In a new report, Harnessing the Power of the Sharing Economy, the Ontario Chamber of Commerce has added its voice to those calling for a new approach to regulating the sharing economy, specifically citing services like Uber, Autoshare, and AirBnB as prominent examples. According to the report, while no jurisdiction has landed on a concrete approach to regulating this emerging market, the scale of the sharing economy makes it difficult to ignore. Relying on analysis by PricewaterhouseCoopers, the report estimates that global revenue derived from the sharing economy will reach $15 billion in 2015, growing to as much as $335 billion by 2025. Survey research conducted by Leger for this report, meanwhile, indicates that 40 per cent of young Ontarians (18-34) make use of sharing economy services, like Uber or AirBnB, while 63 per cent of ordinary Ontarians say it’s more affordable and 49 per cent say it’s more convenient.
Other interesting findings from the report:
- Nearly two thirds of Ontarians believe that the growth of companies in the sharing economy is good for Ontario’s economy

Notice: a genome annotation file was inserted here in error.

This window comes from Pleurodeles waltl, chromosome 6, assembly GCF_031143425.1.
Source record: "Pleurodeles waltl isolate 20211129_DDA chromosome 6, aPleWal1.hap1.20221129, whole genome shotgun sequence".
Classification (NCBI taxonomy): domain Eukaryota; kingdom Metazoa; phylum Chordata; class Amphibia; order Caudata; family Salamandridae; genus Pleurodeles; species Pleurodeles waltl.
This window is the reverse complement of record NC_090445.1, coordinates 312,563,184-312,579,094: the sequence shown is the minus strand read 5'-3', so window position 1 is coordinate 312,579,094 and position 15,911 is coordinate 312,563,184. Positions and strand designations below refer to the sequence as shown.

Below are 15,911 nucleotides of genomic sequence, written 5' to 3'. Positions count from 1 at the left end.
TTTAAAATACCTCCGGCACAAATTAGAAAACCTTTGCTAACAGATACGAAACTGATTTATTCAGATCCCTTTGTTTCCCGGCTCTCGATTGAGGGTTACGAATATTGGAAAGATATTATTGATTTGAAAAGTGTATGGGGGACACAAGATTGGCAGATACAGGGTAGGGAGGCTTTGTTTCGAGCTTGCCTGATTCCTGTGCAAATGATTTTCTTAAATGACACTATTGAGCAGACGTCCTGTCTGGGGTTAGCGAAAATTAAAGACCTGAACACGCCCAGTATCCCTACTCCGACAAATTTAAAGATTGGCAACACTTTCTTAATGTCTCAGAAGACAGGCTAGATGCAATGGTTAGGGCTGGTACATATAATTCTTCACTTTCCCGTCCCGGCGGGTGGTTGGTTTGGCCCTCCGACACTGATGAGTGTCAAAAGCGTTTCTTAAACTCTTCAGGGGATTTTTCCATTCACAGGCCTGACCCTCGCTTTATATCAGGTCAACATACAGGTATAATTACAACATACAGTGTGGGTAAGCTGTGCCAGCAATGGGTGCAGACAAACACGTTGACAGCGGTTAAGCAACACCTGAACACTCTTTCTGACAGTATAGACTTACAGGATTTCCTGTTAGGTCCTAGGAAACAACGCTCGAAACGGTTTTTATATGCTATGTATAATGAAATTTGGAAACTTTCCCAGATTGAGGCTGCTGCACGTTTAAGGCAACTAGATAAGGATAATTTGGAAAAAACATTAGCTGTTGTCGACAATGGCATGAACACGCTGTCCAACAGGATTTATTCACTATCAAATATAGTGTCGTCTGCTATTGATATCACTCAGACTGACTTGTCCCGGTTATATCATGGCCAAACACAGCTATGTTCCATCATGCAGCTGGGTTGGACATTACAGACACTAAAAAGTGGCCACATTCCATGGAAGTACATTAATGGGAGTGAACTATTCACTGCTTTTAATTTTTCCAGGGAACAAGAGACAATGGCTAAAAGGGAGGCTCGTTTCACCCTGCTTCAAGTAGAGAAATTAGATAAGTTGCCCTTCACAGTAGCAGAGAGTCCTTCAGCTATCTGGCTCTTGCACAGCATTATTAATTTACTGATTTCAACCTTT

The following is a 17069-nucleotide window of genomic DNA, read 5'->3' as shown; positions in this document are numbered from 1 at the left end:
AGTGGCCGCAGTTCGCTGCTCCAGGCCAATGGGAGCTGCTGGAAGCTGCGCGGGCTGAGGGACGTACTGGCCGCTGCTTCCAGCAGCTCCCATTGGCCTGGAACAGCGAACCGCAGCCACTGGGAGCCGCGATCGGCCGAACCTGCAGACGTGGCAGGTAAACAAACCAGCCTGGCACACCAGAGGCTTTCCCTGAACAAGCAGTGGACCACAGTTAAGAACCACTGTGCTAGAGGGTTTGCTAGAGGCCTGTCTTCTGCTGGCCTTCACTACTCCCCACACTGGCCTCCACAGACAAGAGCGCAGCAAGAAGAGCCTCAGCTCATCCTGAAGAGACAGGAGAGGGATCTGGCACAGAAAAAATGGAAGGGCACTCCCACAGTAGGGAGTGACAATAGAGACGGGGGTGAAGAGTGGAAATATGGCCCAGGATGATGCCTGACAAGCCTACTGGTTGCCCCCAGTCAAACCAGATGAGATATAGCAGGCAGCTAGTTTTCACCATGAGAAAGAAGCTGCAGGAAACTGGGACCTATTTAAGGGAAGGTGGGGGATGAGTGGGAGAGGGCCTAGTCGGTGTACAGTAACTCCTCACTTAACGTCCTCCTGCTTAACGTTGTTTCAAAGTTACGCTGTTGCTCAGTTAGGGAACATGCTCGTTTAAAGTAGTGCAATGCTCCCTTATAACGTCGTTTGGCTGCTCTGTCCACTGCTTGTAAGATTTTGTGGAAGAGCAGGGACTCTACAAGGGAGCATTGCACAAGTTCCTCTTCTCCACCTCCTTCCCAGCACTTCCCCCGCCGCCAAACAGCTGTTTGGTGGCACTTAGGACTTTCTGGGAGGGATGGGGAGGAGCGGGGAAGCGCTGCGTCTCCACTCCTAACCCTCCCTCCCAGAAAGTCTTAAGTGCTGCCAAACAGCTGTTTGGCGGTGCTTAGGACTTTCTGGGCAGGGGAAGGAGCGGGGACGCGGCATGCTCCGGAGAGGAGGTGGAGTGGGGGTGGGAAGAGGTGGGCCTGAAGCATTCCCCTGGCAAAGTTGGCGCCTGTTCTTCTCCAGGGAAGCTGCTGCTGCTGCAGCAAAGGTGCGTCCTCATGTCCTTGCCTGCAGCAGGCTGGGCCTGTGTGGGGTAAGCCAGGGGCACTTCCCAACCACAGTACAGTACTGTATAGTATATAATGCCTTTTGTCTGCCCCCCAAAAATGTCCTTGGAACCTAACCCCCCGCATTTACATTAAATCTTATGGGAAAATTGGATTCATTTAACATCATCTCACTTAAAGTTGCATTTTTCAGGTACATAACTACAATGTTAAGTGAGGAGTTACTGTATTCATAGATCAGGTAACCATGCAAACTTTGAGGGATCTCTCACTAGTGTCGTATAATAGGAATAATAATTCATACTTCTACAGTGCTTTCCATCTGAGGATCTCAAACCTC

- 45% of Canadians are willing to rent their belongings to others, while 42% are willing to rent from others
- There are 12,000 Autoshare members in Toronto
- The typical AirBnB host is able to rent their home 52 nights per year and earn $450 per month
- There are over 400,000 Uber riders in Toronto, while 1 in 5 residents in the GTA have used Uber services
Despite the potential of the industry, however, the report also highlights some of the challenges associated with the sharing economy, such as: ensuring consumer safety and security, regulatory design, ensuring tax compliance, insurance gaps, and the growth of a non-traditional workforce.
Overall, the report points towards the benefits of embracing the sharing economy, and includes a series of recommendations for how governments in Canada at all three levels can do so. According to the OCC, its recommendations are designed to make Ontario the first jurisdiction in the world to take a comprehensive approach to addressing the sharing economy. They include:
- Creating a cross-jurisdictional task force incorporating the business community and municipal, provincial and federal governments
- Ensuring a reduction in the amount of regulatory red tape impacting sharing economy businesses
- “Engaging with industry” to fill any insurance coverage gaps
- Reviewing the province’s labour laws to better reflect the sharing economy and the rise of non-traditional work
- Creating a tax compliance guide for sharing economy businesses
- Developing a clearer understanding of the motivations for providers of sharing economy services to either report or not report income tax